While on my business trip earlier this week to our fair neighbor to the north, Chicago, I made a terrible, terrible mistake. I took a taxi from downtown to Midway airport when trying to get out of town and got every bit of the torture I deserved for not using public transit. To make sure you understand the stupidity of my decision I should also tell you I lived in the Chicago area for five years and know exactly how to use the City’s transit system. The trip took over 45 minutes as well, a good quarter-hour longer than the train would have taken.Traffic was unbelievably bad and I was made car sick by the constant stop and go. If you think I’m exaggerating about getting sick you would be wrong. I posted my mistake on Facebook and within hours was chided by friends and family for the dumbness of my decision but was also provided with stories of people actually having to pull over and vomit during the very same trip.

If anyone in the Chicago area is looking for business ideas I think selling saltine crackers (or something stronger) on the side of the Highway 55 South would net you at least $100,000 a year. If you’d rather not pace up and down a highway, perhaps you’d fancy opening a brake shop. One thing I know is that a tremendous amount of gasoline is burnt unnecessarily when traffic is jammed. This is the brilliance of eletric/gas hybrid technology. While it’s only a bridge to the future of individual transportation, which is pure electric automobiles, it helps reduce the massive waste of fuel and wear and tear on engines caused by idling.

Myself, More Sustainable

I’ve made progress on the plot of my soon-to-be-written blitz of a novel. I’m trying not to think of it too much as recommended by previous NaNoWriMo participants and the founder of the whole torturous exercise so as to not become overwhelmed by details. ‘nuf said, else I’ll be overwhelmed by details.

Took a minor road trip from work today to visit the site of a new project I’m working on. The location, while decent in and of itself, is so incredibly far from the center of the city that it blows my mind people live there. We drove by entire other cities to get to this place, and if you asked people there where they were they would have said St. Louis. Bullshit, you are not in St. Louis.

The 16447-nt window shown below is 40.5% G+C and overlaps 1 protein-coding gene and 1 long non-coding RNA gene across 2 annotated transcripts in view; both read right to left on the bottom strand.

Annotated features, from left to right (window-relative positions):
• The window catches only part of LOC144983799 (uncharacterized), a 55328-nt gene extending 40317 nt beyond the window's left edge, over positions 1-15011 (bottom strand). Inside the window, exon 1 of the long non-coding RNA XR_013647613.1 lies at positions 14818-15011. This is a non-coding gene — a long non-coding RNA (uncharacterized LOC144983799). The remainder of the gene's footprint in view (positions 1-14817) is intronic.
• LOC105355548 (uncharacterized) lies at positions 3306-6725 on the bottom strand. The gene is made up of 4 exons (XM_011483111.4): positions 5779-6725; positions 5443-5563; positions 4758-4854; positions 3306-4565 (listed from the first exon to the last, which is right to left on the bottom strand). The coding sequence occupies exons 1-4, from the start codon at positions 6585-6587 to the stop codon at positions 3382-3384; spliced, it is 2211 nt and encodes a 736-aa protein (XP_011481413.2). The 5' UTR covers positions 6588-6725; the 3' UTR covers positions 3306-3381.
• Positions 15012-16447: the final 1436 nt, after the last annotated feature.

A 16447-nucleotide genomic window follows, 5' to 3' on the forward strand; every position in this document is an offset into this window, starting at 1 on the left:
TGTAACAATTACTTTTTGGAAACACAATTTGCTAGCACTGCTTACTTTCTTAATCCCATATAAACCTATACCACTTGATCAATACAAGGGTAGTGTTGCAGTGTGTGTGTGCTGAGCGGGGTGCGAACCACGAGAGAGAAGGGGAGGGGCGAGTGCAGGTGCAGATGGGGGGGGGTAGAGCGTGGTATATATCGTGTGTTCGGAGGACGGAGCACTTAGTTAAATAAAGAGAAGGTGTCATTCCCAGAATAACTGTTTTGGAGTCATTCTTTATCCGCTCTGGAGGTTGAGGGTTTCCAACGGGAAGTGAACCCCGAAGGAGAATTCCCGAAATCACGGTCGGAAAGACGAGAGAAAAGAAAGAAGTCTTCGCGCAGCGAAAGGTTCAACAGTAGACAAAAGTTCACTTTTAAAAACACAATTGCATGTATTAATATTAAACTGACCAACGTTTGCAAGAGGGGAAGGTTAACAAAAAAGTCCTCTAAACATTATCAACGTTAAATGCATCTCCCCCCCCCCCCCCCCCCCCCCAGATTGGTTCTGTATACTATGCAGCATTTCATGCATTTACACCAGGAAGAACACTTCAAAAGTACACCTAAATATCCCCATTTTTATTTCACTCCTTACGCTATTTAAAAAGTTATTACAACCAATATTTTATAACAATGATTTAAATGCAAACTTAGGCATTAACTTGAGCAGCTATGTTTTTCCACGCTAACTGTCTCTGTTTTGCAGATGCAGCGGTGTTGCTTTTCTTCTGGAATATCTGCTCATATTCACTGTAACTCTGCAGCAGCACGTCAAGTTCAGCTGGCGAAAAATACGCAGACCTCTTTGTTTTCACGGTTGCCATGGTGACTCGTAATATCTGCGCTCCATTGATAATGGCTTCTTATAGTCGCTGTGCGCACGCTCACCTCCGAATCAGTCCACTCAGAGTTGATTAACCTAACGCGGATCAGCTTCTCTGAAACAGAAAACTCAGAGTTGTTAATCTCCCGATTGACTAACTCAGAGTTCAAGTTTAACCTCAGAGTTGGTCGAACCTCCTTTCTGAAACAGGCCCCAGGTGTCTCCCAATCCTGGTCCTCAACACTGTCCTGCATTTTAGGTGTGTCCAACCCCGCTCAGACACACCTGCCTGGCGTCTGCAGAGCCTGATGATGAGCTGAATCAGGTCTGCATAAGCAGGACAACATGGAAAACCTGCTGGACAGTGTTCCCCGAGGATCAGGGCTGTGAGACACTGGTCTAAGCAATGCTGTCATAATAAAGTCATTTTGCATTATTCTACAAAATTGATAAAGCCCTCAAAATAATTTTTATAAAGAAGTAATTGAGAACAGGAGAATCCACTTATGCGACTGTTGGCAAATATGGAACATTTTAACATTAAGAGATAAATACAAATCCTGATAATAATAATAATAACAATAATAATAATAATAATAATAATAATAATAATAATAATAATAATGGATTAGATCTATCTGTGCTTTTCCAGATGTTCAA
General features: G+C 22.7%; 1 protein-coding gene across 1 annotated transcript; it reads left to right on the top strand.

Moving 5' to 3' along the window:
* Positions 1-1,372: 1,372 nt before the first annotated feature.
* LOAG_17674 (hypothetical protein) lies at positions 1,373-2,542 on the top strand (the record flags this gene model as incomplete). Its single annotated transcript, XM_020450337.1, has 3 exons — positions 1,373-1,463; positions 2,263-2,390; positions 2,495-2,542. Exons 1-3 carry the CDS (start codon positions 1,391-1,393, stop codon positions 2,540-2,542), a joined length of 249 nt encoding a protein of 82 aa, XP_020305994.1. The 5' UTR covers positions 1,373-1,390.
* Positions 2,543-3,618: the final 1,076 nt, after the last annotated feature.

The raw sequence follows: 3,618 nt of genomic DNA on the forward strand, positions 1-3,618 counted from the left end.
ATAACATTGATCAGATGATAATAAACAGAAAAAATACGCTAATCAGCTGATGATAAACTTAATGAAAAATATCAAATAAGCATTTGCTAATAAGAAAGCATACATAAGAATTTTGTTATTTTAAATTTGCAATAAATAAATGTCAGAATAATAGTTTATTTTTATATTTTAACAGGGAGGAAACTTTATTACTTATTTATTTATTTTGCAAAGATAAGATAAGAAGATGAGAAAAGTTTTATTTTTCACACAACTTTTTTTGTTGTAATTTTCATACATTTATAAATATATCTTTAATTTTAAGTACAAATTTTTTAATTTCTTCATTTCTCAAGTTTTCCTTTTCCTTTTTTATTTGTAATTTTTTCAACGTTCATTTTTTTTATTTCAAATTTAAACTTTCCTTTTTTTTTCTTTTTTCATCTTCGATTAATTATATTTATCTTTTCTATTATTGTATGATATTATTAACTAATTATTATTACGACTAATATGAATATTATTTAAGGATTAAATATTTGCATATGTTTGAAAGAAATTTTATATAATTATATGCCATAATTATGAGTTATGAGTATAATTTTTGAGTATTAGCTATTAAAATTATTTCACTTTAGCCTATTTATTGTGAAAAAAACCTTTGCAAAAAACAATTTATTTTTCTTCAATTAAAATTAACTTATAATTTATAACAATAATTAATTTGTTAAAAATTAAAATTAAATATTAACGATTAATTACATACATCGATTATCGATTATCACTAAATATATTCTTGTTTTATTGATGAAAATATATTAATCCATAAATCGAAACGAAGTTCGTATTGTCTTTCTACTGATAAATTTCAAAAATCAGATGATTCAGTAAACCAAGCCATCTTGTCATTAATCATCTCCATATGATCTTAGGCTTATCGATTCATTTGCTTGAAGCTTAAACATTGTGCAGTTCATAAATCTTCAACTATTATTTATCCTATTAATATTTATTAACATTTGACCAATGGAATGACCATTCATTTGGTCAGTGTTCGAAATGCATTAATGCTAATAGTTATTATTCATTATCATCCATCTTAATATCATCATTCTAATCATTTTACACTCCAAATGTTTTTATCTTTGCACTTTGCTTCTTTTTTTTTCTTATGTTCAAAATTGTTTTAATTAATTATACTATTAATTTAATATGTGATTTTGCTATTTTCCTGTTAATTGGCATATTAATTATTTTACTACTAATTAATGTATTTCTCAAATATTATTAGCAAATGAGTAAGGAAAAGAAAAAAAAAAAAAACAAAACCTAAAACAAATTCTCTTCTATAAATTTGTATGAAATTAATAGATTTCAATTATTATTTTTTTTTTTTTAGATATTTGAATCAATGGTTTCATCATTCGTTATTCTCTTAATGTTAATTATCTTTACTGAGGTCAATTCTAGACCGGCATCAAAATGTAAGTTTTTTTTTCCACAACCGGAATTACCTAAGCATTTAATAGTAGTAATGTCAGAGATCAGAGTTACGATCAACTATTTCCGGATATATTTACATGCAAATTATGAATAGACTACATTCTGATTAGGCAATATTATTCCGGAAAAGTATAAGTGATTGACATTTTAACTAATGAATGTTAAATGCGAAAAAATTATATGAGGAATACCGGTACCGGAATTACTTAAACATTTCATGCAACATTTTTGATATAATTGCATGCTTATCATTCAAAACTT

As you can see, I’m trying to be freer in verse.

The best news from a sustainability perspective I’ve heard all week is that Fisker Automotive is going to build an eletric car facility. It will be in Delaware . . . did I mention it will be a facility that builds electric cars?! I suppose the screen door factor was losing its luster. I kid . . .

I’m going with a few people (wife and others) to a tea cupping tonight. Man alive that sounds dirty. Numerous people have commented that it might as well be called a tea bagging. “NO!” I say. One definition of tea bagging is very sexual in connotation and the other has to do with the demonstrations of conservative wing nuts, who for some reason could not think of a better name for their ill-conceived protests. Tea cupping, if you don’t know, and I didn’t until I read about it, is a tea tasting. Hopefully I learn a little somethin’ somethin’.

I’m enjoying the new free form green | rising. The underlying theme of what I post will still be sustainability but with less focus on the science and policy of it. One of the many definitions of sustainability I’ve read reads, “to keep up or keep going, as an action or process”. In the most general interpretation of the word, this applies to everything and everyone, from society to myself. The NaNoWriMo endeavor I’m about to embark counts toward this. Writing a book is something I’ve always wanted to try, and by making an effort (and hopefully succeeding), I will be making my own life more sustainable through risk taking, accomplishment and perhaps even failure.

“Super” Centers

I spent some time in a “super” center today. You know what I’m talking about – a warehouse the size of a city block that offers everything you could ever want except automobiles and health care. From an efficiency standpoint, I understand the attraction. These behemoths offer one-stop shopping. Need underwear? Check. Need Bananas? Check. Hell, I could see the bananas from the underwear section. Yikes.

So what’ s the problem? I suppose it’s that these stores are very imposing and poorly integrated into communities. They’re surrounded by massive, non-porous parking lots. Yes, I know, how else are people going to get everything they’re buying home if not in their automobiles . . .

What if these things were built underground instead of on land? While the battle of massive chain stores versus independent retailers wouldn’t be resolved, at least society would benefit from a planning perspective. Could you imagine acres of housing and community space existing above a one-stop shop? Man alive that would be great. Just hit “S” on the elevator and the door would open into the store; carry your supplies upstairs in reusable bags and you’re set. When you’ve finished changing underwear or eating bananas then you could go outside into a community park and walk the dog or catch up with neighbors.

I dream of places that do not yet exist. Nothing practical stands between my imagination and reality but the unwillingness of people to change and adapt. Let’s take these closed car dealerships and factories and turn them into vibrant, environmentally-friendly miniature cities. Let’s start tomorrow.